Tim Button

This page contains all my publications. Clicking the title will show you an abstract. Clicking the doi (where available) will take you to the published version. Where the published version is behind a pay-wall, a preprint is available. Here are about what I do (and all of those words are in the ten hundred most used words; see splasho.com/upgoer6)

Here are two big questions I care about:

(1) How do words get to say what they say?

(2) How do words even manage to say anything at all?

Sometimes I ask these questions about normal words, like ‘cat’, or ‘dog’, or ‘table’, or whatever. Sometimes I ask the same questions about less normal words, like ‘number’, or ‘real number’, or ‘power set’. Either way, the questions are really hard. To deal with them, I can’t just think about the words, or what they’re meant to be about; I also have to think about what we humans are like. So I also have to ask:

(3) What is the self?

And that’s another huge, weird question.

Books

20xx. . Joint with Sean Walsh, with a historical appendix by Wilfrid Hodges. Oxford University Press.

Philosophy and model theory frequently meet one another. Philosophy and Model Theory aims to understand their interactions.

Model theory is used in every ‘theoretical’ branch of analytic philosophy: in philosophy of mathematics, in philosophy of science, in philosophy of language, in philosophical logic, and in metaphysics. But these wide-ranging appeals to model theory have created a highly fragmented literature. On the one hand, many philosophically significant mathematical results are found only in mathematics textbooks: these are aimed squarely at mathematicians; they typically presuppose that the reader has a significant background in mathematics; and little clue is given as to their philosophical significance. On the other hand, the philosophical applications of these results are then scattered across disconnected pockets of papers, separated by decades or more.

The first aim of Philosophy and Model Theory, then, is to consider the philosophical uses of model theory. On a technical level, we try to show how philosophically significant results connect to one another, and also to state the best version of a result for philosophical purposes. On a philosophical level, we show how similar dialectical situations arise repeatedly, across fragmented debates in varied philosophical areas.

The second aim of Philosophy and Model Theory, though, is to consider the philosophy of model theory. Model theory itself is rarely taken as the subject matter of philosophising (contrast this, say, with the philosophy of biology, or the philosophy of set theory). But model theory is a beautiful part of pure mathematics, and worthy of philosophical study in its own right.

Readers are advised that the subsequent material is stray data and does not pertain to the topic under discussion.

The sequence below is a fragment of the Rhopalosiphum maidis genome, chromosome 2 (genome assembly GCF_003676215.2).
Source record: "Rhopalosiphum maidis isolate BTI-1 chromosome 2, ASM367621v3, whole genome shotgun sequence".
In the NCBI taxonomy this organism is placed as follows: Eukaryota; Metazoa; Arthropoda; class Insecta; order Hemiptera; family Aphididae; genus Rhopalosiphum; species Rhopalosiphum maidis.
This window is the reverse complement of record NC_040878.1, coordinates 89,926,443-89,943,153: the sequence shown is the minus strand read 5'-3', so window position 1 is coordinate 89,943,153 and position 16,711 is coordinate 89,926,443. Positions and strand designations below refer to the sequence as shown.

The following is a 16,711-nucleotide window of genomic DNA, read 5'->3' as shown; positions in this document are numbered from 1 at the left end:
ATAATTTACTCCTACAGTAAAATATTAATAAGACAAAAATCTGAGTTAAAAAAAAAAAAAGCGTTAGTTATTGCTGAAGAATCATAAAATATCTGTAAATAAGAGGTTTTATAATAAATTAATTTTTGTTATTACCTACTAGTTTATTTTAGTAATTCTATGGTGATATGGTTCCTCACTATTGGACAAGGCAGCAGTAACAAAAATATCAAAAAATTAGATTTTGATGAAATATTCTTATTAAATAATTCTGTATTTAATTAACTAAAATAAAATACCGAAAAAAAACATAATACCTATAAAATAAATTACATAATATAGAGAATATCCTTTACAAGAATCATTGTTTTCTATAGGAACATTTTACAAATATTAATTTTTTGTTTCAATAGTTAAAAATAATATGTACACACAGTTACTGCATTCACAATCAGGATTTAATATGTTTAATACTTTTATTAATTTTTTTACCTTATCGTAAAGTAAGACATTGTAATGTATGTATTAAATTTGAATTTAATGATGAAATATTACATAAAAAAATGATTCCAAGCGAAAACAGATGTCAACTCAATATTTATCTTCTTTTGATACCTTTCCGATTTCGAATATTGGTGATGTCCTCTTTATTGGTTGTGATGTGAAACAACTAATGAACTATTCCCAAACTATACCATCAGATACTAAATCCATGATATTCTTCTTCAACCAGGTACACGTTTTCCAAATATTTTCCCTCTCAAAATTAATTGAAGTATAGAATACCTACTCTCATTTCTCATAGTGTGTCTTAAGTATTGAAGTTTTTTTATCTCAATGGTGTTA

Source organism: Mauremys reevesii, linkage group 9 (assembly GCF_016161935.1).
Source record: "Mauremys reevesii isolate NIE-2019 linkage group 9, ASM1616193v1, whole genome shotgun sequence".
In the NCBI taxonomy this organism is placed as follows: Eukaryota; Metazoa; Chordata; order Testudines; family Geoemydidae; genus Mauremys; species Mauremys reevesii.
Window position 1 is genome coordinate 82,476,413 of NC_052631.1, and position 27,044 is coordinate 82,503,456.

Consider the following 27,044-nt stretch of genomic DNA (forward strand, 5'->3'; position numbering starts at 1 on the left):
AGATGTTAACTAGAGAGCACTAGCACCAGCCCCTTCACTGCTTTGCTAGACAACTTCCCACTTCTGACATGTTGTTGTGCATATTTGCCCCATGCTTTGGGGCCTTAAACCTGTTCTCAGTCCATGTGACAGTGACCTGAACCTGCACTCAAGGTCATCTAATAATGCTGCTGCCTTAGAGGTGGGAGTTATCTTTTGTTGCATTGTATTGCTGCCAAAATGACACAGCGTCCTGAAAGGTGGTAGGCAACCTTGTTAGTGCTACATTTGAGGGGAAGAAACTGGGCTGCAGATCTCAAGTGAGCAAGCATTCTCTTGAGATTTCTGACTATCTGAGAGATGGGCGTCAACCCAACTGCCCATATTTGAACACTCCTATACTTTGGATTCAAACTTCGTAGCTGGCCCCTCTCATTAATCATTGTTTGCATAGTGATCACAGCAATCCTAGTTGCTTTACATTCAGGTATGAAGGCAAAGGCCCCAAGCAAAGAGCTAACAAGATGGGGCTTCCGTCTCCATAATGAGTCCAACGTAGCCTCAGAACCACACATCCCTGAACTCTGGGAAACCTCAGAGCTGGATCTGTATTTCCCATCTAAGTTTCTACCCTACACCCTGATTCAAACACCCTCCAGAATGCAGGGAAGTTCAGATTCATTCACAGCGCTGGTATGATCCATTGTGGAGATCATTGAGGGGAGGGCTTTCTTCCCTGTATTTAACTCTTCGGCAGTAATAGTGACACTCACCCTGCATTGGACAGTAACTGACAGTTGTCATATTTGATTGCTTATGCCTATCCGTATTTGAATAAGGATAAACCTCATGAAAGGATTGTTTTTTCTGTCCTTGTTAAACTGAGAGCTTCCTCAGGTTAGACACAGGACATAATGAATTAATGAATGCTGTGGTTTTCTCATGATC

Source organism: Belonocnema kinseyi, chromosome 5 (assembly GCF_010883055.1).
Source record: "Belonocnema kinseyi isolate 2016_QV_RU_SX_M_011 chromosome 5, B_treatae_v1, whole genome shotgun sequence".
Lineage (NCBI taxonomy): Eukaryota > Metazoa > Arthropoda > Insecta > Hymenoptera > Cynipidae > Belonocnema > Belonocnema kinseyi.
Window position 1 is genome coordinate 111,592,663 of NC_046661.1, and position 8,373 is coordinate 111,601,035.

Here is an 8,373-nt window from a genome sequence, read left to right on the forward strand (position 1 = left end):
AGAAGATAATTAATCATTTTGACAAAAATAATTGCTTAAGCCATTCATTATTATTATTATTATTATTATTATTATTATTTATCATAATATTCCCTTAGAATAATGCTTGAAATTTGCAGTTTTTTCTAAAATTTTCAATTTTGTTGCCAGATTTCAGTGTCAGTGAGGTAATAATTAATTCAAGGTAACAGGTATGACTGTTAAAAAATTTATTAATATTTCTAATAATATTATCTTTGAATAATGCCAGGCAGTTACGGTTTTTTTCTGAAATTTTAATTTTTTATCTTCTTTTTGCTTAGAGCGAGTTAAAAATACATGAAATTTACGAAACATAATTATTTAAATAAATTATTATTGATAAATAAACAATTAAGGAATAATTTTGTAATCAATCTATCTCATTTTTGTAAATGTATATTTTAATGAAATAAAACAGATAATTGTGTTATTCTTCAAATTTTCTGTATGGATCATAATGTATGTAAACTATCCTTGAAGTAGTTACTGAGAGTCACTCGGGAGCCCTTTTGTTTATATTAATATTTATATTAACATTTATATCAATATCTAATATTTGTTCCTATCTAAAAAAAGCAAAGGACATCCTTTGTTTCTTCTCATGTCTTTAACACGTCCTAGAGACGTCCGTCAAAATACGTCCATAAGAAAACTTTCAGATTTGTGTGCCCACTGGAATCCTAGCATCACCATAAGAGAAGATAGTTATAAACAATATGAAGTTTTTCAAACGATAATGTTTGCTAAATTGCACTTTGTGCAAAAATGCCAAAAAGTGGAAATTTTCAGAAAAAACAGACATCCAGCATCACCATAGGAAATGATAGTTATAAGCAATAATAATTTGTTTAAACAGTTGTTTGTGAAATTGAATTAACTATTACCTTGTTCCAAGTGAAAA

2013. . Oxford University Press. [sample]

Tim Button explores the relationship between words and world; between semantics and scepticism.

A certain kind of philosopher – the external realist – worries that appearances might be radically deceptive. For example, she allows that we might all be brains in vats, stimulated by an infernal machine. But anyone who entertains the possibility of radical deception must also entertain a further worry: that all of our thoughts are totally contentless. That worry is just incoherent.

We cannot, then, be external realists, who worry about the possibility of radical deception. Equally, however, we cannot be internal realists, who reject all possibility of deception. We must position ourselves somewhere between internal realism and external realism, but we cannot hope to say exactly where. We must be realists, for what that is worth, and realists within limits.

In establishing these claims, The Limits of Realism critically explores and develops several themes from Hilary Putnam’s work: the model-theoretic arguments; the connection between truth and justification; the brain-in-vat argument; semantic externalism; and conceptual relativity. The book establishes the continued significance of these topics for all philosophers interested in mind, logic, language, or the possibility of metaphysics.

Reviewed by:

Lieven Decock, Notre Dame Philosophical Reviews: published

Nicholas K Jones, Analysis: published | draft

Drew Khlentzos, Australasian Journal of Philosophy: published

Rory Madden, European Journal of Philosophy: published | draft

J.T.M. Miller, Philosophy in Review: published

Jan Westerhoff, Mind: published

Nathan Wildman, Zeitschrift für philosophische Forschung: draft

Papers

201x. : Private pains, private languages, and two uses of ‘I’. In Royal Institute of Philosophy Supplements. [preprint]

In the early-to-mid 1930s, Wittgenstein investigated solipsism via the philosophy of language. In this paper, I want to reopen Wittgenstein’s ‘grammatical’ examination of solipsism.

Wittgenstein begins by considering the thesis that only I can feel my pains. Whilst this thesis may tempt us towards solipsism, Wittgenstein points out that this temptation rests on a grammatical confusion concerning the phrase ‘my pains’. In §1, I unpack and vindicate his thinking.

After discussing ‘my pains’, Wittgenstein makes his now famous suggestion that the word ‘I’ has two distinct uses: a subject-use and an object-use. The purpose of Wittgenstein’s suggestion has, however, been widely misunderstood. I unpack it in §2, explaining how the subject-use connects with a phenomenological language, and so again tempts us into solipsism. In §§3–4, I consider various stages of Wittgenstein’s engagement with this kind of solipsism, culminating in a rejection of solipsism (and of subject-uses of ‘I’) via reflections on private languages.